Seabed (benthic) communities

Antarctic sea-floor life
Antarctic sea-floor life (Photo: Andrew Tabor)
An example of an Antarctic benthic community containing sea cucumbers, anemones and ascidians

The continental shelf around Antarctica is relatively narrow, 60 to 240km wide. It ranges from very shallow areas of less than 50m near the coast to areas deeper than 800m deep. The average depth is 500m. Beyond the shelf the Antarctic continental slope descends to over 3000m and levels out on the abyssal plains at depths of 3700–5000m (5km) deep. Soft sediments (mud, sand and gravel) are the single largest habitat on the continental shelf, slope and abyssal plains in Antarctica, and probably cover over 90% of the seabed. The abyssal plains consist only of soft-sediments with occasional boulders.

The animals and plants that live on the seabed are known as benthic communities. Benthic simply means pertaining to the sea bed. Soft sediments are home to very diverse and abundant communities of animals. In some areas of Antarctica over 155 000 animals per square metre have been recorded. These consist of small crustaceans, worms, echinoderms, shellfish (molluscs), and many other colourful, weird and wonderful beasts.

Many of the animals in soft-sediment communities in Antarctica are unusual in comparison with the rest of the world in that they are very large. Gigantism is quite common in Antarctic benthic faunas. For example, the isopod Glyptonotus antarcticus is up to twenty centimeters in length and seventy grams in weight. In comparison, isopods in other parts of the world may reach a maximum size of several centimeters. Glyptonotus antarcticus is found throughout Antarctica, the Antarctic peninsula and subantarctic Islands from the intertidal to 790m depth.

Many crustaceans such as Glyptonotus antarcticus have a non-seasonal breeding cycle and their young are incubated and raised in a brood pouch (marsupium) and released throughout the year. This is thought to be an adaptation to slow development in such cold and adverse conditions.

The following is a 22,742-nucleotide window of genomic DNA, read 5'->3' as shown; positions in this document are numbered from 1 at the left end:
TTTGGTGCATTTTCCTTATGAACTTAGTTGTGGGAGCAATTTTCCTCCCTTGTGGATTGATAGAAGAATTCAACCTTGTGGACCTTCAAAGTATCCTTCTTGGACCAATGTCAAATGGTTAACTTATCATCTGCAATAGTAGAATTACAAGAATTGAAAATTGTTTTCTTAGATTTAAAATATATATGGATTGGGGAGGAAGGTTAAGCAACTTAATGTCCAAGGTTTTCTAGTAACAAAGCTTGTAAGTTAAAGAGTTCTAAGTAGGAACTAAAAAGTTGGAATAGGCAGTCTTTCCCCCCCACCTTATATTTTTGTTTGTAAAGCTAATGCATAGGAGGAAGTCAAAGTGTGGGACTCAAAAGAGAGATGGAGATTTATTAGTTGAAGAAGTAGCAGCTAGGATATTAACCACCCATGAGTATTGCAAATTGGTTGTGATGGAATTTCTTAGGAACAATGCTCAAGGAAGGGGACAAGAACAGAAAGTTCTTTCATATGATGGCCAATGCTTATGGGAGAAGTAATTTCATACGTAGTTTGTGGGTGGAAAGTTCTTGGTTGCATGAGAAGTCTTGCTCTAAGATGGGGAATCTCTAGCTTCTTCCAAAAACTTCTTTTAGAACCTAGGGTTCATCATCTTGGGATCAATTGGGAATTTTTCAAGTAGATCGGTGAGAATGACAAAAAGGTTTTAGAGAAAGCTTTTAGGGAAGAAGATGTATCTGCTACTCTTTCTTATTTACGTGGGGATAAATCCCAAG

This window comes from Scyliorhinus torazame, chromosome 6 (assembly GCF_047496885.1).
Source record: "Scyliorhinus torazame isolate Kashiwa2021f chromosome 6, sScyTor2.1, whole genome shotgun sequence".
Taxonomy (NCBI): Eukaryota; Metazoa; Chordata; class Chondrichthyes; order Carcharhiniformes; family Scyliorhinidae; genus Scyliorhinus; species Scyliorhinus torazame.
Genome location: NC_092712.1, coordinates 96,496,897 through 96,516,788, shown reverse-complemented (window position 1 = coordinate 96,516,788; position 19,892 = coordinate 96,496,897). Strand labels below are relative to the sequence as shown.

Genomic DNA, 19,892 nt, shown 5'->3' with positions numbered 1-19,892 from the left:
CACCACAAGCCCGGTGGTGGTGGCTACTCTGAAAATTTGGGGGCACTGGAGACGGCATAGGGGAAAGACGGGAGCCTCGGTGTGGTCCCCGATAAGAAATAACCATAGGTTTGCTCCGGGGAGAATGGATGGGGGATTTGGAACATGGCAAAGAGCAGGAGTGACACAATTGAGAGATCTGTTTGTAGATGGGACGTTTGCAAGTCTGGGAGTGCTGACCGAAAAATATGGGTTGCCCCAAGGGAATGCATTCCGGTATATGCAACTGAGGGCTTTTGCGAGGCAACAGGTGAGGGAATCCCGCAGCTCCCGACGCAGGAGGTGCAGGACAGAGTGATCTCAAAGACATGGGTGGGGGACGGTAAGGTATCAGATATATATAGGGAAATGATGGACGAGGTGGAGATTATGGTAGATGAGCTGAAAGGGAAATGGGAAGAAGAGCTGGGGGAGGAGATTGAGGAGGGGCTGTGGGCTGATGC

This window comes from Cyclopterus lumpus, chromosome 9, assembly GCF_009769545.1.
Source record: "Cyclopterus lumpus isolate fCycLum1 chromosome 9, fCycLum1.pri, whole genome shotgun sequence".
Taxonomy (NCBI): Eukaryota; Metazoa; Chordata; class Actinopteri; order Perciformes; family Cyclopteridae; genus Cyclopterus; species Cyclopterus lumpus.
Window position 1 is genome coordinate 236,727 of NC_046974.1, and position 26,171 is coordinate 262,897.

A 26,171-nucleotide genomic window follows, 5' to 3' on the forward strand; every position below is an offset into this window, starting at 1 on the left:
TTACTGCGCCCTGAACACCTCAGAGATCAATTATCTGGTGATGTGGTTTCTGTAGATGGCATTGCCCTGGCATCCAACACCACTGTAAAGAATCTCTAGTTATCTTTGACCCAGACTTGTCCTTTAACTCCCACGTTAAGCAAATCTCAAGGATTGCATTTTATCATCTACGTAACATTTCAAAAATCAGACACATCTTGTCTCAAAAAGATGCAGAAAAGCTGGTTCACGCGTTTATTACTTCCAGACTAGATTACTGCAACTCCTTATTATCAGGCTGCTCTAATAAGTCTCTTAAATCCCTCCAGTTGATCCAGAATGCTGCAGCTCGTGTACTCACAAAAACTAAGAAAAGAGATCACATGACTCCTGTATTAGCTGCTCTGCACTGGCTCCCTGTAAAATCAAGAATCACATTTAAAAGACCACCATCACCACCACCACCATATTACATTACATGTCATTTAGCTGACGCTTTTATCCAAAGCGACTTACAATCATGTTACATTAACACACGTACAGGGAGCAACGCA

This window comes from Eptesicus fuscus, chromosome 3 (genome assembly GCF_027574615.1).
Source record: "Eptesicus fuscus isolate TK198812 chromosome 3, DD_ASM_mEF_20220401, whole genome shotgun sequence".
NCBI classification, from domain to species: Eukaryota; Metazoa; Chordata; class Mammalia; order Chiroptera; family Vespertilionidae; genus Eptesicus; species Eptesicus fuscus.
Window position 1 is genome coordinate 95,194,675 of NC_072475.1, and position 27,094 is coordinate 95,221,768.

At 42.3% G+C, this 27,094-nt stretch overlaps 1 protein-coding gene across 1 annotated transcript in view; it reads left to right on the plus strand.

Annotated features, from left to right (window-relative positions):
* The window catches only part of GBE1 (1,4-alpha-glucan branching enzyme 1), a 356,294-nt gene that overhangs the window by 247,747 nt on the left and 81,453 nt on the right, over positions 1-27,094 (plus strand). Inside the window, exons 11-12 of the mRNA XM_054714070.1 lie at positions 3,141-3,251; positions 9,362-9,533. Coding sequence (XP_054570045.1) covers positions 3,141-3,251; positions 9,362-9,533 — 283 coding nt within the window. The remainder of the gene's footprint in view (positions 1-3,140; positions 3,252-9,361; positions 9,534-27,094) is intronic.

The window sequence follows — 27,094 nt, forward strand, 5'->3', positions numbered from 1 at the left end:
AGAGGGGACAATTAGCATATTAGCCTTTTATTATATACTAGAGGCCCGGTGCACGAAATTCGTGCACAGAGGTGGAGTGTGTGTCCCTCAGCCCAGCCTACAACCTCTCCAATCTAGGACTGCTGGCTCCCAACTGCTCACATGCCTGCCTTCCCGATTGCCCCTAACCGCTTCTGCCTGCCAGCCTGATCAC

Many animals in soft-sediments burrow into the sediment. Some form burrows and tubes in the sediment to live in and filter food from the water column overhead. These include many worms, crustaceans and molluscs such the bivalve Laternula eliptica. Others actually burrow through and eat the sediment and absorb nutrients that are found in the sediment, such as the burrowing sea urchin Abatus.

Many animals simply live on top of the sediment surface, where they can move around in search of food. These include starfish, sea cucumbers, worms, crustaceans and bivalves such as the Antarctic scallop Adamussium colbecki.

Giant underwater relatives of spiders, which are known as pycnogonids, are quite common in Antarctica. They are very slow moving and quite harmless, feeding on small corals, sponges and bryozoans (lace corals). Some of them grow to a size bigger than a human hand.

Small crustaceans known as amphipods are one of the most common and abundant animals found in soft-sediments. There are many different species, some of them prey on other small animals, some of them graze on algae, and some of them eat whatever they can find.

Many Antarctic benthic animals are found all the way around Antarctica; their distribution is said to be circum-Antarctic. This is also quite unique, as it is very rare for a species to be found all the way around a continent the size of Antarctica, let alone many hundreds of species. One reason for this is that the climate and habitat is very similar all around the coast of Antarctica.

Benthic animals are a source of food for many larger animals including fish, penguins and seals. Studies of the stomach contents of fish and penguins often find many amphipods and other shrimp-like crustaceans.